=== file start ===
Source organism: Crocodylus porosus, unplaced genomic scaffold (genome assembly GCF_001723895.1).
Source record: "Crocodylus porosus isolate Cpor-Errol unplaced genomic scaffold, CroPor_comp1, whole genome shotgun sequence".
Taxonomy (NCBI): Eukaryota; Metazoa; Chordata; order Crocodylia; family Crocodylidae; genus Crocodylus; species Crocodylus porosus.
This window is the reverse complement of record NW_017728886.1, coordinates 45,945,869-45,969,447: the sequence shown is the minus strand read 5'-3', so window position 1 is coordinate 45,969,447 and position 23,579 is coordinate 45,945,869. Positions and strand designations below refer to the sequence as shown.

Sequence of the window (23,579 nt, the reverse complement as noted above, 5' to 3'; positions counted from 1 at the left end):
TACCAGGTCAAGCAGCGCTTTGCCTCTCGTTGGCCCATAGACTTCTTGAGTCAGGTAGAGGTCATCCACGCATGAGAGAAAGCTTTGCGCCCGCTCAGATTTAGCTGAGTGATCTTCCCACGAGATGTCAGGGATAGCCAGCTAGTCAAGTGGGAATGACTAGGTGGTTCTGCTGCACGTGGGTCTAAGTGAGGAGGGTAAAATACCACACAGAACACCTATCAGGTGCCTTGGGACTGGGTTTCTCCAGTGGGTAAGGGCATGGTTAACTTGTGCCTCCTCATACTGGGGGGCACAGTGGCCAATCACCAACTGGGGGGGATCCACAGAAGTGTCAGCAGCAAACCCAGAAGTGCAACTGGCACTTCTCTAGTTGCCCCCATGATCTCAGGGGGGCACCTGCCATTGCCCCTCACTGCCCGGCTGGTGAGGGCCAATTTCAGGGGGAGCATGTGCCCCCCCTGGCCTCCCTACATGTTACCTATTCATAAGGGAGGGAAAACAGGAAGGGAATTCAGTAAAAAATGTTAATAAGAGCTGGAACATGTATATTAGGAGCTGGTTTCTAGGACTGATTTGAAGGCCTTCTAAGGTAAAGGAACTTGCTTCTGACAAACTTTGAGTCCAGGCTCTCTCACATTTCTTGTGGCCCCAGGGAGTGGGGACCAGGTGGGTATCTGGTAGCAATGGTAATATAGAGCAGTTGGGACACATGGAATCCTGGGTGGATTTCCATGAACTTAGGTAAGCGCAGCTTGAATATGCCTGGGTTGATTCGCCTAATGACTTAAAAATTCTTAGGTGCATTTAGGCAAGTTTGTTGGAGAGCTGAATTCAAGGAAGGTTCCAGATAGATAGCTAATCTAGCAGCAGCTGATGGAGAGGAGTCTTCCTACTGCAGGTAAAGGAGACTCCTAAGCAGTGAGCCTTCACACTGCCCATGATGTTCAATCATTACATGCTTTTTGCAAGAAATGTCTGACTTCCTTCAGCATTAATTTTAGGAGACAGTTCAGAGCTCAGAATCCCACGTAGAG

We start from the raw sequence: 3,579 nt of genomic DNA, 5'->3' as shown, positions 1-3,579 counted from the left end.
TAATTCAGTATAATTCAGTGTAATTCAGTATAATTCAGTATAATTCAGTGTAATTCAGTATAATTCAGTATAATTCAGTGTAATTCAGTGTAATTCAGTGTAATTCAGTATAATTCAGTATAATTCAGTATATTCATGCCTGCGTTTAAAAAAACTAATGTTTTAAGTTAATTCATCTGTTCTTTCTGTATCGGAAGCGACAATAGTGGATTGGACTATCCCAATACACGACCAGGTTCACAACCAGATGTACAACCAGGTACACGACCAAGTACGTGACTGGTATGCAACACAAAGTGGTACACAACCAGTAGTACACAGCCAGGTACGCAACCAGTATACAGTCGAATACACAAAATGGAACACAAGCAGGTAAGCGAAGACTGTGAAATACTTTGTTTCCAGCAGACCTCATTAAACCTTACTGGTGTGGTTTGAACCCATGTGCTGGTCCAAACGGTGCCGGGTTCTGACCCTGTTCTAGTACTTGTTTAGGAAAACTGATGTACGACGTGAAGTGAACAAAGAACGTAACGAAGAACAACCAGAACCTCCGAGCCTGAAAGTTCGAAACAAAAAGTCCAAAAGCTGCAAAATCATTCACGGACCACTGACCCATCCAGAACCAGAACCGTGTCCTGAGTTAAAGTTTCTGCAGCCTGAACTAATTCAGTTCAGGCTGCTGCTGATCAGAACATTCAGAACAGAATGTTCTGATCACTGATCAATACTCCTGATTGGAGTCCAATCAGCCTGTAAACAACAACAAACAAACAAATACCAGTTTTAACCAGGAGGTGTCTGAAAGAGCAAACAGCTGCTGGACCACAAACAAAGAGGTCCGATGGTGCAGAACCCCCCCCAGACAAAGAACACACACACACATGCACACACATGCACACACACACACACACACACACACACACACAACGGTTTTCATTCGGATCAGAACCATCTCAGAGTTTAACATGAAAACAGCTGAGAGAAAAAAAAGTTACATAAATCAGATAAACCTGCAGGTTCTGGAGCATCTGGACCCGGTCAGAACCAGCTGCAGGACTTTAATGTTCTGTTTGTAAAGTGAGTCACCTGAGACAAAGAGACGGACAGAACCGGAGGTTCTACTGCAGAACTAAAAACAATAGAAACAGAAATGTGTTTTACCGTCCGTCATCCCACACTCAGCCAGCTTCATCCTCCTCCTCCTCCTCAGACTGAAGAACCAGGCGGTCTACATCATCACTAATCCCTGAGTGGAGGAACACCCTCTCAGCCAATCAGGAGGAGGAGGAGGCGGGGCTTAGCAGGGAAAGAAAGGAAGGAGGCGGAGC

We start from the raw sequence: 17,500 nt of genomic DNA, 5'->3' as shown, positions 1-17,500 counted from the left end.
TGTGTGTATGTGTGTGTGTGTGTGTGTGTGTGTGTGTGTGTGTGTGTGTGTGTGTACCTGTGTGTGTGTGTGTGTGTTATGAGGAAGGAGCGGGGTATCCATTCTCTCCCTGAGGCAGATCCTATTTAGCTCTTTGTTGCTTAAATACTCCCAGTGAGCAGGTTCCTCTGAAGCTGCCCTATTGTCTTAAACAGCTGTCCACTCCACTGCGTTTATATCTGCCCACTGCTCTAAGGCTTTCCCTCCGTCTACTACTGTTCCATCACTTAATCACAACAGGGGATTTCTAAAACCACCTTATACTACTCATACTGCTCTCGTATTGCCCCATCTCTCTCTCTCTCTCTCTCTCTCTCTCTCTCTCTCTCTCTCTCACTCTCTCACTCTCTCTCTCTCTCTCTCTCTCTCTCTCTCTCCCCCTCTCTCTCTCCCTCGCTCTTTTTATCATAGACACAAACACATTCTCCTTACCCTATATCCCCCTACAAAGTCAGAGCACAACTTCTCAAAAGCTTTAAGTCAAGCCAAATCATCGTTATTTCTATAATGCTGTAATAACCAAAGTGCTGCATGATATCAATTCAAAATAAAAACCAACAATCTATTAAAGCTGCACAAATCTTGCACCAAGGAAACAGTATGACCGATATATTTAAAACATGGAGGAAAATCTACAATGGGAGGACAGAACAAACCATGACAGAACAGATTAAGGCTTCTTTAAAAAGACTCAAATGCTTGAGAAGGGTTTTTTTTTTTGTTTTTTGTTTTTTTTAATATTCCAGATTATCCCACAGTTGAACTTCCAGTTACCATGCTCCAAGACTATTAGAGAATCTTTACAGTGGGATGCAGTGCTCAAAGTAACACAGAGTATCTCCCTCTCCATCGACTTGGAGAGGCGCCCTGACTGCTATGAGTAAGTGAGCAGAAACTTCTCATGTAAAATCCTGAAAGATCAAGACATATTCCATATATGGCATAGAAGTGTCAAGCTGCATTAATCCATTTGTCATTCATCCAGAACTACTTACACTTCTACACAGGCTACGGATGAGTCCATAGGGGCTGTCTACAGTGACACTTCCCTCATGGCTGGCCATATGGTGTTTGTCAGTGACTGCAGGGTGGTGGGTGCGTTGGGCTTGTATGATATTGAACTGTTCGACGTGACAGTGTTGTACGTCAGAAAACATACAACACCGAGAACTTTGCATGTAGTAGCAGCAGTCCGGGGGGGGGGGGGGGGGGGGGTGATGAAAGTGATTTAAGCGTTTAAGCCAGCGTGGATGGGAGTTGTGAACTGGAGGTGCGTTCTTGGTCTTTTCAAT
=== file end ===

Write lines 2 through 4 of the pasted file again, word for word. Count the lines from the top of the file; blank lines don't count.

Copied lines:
Source record: "Crocodylus porosus isolate Cpor-Errol unplaced genomic scaffold, CroPor_comp1, whole genome shotgun sequence".
Taxonomy (NCBI): Eukaryota; Metazoa; Chordata; order Crocodylia; family Crocodylidae; genus Crocodylus; species Crocodylus porosus.
This window is the reverse complement of record NW_017728886.1, coordinates 45,945,869-45,969,447: the sequence shown is the minus strand read 5'-3', so window position 1 is coordinate 45,969,447 and position 23,579 is coordinate 45,945,869. Positions and strand designations below refer to the sequence as shown.